So, like many of you, I check on the latest news about autism on a daily basis. I also love to get news about my home town, Jackson, Michigan (that is my high school on the right - Jackson High!). I grew up there and spent 19 years of my life there - it is a smaller town and a really great community,the majority of my family still resides there.
Today, there was a news story about autism on Google Alerts which captured my attention because it was Jackson and because it is a story that we hear often about how there is an increasing prevalence of autism and parents and schools are fighting hard to come up with solutions. I also found another story from Jackson through leads from this posting about a study that was done by Ursula Bailey-May on social stories.
Here is the story from the Jackson Citizen Patriot:
Class helps parents, autistic kids communicate
Wednesday, June 28, 2006
By Chad Livengood
email@example.com — 768-4918
A year ago, Brooke Royal could not communicate with her 4-year-old son Jeffrey. Today, the autistic child turning 5 next month is speaking to his mom instead of screaming.
Royal, a 28-year-old mother of three from Brooklyn, credits a special autistic-impaired class for 4- to 6-year-olds at the Lyle Torrant Center for Jeffrey’s progress.
“It was this class that has allowed us to start communicating with our son,” Royal told the Jackson County Intermediate School District Board.
Starting this fall, the ISD plans to cut Jeffrey’s class time in half from five hours to 21/2 hours a day.
Royal and other parents of autistic children attended the board meeting Tuesday to voice opposition to the plan designed to accommodate a growing autistic population and save money.
Royal told the board that creating two sections for instructor Becky Wilcox to teach will ruin the structure that’s vital to acclimating children to a general education classroom.
“These cuts will send him into regression,” the tearful mother said. “Do whatever you have to do to give our children the education they deserve.”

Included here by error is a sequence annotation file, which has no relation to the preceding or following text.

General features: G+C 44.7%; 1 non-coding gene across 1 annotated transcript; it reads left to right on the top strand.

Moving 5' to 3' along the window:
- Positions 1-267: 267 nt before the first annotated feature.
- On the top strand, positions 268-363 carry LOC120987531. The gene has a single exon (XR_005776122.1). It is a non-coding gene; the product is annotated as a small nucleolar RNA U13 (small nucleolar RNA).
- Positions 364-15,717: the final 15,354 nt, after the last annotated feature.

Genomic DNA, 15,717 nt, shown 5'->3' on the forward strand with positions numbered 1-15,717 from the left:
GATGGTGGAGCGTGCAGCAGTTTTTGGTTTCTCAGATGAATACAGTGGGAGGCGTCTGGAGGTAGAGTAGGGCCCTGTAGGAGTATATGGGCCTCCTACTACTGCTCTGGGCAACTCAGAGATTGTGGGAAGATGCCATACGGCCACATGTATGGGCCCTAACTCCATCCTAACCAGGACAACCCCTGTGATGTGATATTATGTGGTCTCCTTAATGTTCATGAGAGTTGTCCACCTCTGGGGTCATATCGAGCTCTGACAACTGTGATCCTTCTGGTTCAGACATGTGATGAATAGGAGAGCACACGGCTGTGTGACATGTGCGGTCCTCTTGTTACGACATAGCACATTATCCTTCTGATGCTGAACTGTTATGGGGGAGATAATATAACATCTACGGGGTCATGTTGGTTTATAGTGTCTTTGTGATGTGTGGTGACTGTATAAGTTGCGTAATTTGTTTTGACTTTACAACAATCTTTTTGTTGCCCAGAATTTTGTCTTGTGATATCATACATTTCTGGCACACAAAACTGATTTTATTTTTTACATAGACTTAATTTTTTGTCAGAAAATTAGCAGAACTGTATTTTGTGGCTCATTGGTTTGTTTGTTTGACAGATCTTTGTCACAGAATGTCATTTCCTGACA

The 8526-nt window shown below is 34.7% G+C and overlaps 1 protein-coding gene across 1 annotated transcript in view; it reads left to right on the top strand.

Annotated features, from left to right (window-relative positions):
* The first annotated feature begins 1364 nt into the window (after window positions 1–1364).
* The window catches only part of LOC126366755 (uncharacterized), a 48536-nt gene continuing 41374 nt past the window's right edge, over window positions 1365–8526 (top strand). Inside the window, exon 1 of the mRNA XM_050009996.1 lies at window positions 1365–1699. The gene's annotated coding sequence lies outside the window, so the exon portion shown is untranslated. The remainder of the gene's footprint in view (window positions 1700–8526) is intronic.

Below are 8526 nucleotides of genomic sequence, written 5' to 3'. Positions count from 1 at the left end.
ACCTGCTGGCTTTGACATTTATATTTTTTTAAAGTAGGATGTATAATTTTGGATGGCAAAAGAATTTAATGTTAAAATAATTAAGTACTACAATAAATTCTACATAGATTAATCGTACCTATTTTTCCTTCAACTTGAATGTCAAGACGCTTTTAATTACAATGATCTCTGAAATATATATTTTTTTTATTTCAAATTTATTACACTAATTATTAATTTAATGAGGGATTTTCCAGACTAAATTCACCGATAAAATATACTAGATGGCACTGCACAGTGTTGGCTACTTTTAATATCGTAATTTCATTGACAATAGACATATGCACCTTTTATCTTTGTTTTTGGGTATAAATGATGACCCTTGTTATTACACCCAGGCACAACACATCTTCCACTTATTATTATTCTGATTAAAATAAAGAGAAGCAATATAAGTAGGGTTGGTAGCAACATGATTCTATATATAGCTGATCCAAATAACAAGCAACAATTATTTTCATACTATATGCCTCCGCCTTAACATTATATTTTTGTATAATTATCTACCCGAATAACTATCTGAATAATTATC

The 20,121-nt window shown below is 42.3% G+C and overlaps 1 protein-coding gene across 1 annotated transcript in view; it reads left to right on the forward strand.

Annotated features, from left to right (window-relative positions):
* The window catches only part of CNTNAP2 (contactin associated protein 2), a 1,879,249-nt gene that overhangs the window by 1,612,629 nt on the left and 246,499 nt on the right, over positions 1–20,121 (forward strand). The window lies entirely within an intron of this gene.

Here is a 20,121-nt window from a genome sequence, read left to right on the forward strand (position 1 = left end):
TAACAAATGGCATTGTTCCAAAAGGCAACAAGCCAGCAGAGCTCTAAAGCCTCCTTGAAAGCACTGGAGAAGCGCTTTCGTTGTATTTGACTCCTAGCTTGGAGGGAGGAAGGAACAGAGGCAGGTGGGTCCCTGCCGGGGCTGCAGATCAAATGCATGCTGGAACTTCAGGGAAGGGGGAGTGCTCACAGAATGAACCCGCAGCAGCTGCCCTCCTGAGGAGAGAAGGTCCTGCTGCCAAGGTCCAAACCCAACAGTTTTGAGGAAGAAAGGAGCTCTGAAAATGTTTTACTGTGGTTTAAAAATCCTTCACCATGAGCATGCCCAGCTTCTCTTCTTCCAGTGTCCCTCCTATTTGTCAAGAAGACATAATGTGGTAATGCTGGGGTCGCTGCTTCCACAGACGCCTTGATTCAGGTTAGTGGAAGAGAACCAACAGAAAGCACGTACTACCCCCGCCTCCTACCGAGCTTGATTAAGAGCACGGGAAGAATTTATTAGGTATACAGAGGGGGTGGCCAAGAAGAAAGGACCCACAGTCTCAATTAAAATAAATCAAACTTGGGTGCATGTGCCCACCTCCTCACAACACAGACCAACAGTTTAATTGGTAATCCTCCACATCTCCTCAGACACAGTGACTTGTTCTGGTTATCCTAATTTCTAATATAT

ISD officials did not respond directly to the parents of the Jackson Autism Support Network who spoke out against the cuts.
“It’s not our practice to make a decision tonight,” Superintendent John Graves said.
Graves said a response would likely be discussed at a July 11 meeting.
The exact cause of autism is the center of debate as the number of cases rises.
In 2000, there were 127 autistic-impaired children in Jackson County.
ISD figures show there were 256 children countywide in 2005.
“It’s an epidemic,” said parent Tracy Snow, who shared her 5-year-old daughter Kaitlyn’s success in Wilcox’s class.
“She finally said, ‘I love you mommy,’ ” Snow said.
Wilcox did not attend the meeting. The Citizen Patriot could not reach her this morning for comment.
The ISD split Wilcox’s class into two morning and afternoon sections to accommodate five more children who are autistic-impaired or have early childhood developmental disabilities children, Special Education Director Richard Rendell said.
ECDD is a less severe designation from AI, requiring just 21/2 hours a day of instruction, per state Board of Education policies.
Carol Miner, president of the autism support network, proposed a volunteer teachers assistant program where parents would give their time to assist teachers and save the ISD money.
On top of $3,000 spent this year to help teachers with supplies budgets, the 63-family group has volunteered to pay for background checks and training for parent volunteers.
Some board members thanked the parents for making their voices heard.
“To hear from all of you is very valuable,” said Robert Moles, ISD vice president.